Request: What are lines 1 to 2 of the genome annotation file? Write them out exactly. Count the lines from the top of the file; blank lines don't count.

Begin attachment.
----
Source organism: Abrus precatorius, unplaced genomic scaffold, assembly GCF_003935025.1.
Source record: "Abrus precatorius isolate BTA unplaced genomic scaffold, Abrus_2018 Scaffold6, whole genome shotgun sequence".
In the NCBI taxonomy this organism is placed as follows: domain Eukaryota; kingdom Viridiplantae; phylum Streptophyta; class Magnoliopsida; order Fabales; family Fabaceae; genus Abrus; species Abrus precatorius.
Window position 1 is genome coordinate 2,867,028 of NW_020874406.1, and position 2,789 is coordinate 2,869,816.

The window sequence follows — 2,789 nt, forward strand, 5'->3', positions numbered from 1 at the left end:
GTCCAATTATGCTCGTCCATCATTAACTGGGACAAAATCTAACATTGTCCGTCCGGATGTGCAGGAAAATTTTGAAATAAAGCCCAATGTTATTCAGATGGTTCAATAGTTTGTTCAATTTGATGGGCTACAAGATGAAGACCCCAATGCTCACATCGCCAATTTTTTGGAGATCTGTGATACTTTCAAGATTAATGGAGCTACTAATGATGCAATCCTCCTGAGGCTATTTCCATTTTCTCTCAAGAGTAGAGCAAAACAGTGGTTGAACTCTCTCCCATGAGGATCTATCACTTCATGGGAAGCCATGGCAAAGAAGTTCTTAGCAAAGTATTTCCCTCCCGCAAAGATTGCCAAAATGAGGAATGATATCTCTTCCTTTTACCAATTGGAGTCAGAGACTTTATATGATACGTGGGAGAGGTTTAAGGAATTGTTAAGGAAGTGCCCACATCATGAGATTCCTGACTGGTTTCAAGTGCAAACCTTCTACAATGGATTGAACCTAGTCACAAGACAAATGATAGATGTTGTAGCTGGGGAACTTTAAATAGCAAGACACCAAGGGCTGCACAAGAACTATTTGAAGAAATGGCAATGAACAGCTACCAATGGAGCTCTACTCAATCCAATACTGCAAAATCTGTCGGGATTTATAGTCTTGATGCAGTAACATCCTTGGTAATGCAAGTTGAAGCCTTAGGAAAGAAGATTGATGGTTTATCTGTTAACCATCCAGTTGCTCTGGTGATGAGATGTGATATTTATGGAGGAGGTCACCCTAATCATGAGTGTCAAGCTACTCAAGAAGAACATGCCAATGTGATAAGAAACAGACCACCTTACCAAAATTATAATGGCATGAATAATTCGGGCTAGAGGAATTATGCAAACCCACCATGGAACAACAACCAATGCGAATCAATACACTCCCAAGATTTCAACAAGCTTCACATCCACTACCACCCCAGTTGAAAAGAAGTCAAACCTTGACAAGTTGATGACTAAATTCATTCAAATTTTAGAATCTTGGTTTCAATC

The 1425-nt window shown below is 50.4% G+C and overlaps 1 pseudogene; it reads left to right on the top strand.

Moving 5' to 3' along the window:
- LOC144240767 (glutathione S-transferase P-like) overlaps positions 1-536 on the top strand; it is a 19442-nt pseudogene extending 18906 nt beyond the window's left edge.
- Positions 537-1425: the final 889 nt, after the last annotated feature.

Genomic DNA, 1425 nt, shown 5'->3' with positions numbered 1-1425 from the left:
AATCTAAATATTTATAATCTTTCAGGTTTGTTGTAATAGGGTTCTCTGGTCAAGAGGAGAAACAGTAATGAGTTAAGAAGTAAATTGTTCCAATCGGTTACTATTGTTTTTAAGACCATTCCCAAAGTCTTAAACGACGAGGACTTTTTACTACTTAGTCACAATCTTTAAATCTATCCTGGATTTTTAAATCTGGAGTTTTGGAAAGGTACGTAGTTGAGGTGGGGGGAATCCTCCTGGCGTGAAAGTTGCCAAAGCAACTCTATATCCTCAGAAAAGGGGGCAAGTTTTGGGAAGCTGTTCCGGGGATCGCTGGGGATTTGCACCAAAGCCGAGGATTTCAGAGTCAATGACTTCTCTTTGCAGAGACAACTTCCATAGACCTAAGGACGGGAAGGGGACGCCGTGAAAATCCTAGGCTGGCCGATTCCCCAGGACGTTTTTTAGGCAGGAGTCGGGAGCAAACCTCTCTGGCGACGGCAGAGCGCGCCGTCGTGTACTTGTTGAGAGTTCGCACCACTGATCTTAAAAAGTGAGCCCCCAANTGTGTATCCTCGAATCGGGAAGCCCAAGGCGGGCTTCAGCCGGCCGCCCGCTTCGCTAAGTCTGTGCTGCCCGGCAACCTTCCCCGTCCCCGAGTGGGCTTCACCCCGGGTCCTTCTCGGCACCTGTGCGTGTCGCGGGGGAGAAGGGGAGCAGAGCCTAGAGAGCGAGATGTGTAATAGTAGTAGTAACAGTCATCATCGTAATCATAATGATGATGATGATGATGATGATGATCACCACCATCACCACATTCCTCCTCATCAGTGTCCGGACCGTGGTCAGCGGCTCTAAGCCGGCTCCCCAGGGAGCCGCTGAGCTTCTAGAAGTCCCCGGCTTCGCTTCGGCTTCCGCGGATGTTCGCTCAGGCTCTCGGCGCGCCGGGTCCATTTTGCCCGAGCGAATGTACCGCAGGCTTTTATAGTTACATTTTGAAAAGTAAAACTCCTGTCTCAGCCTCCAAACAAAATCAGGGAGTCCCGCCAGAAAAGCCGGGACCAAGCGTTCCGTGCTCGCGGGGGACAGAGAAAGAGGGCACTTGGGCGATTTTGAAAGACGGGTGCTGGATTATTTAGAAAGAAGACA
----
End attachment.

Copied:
Source organism: Abrus precatorius, unplaced genomic scaffold, assembly GCF_003935025.1.
Source record: "Abrus precatorius isolate BTA unplaced genomic scaffold, Abrus_2018 Scaffold6, whole genome shotgun sequence".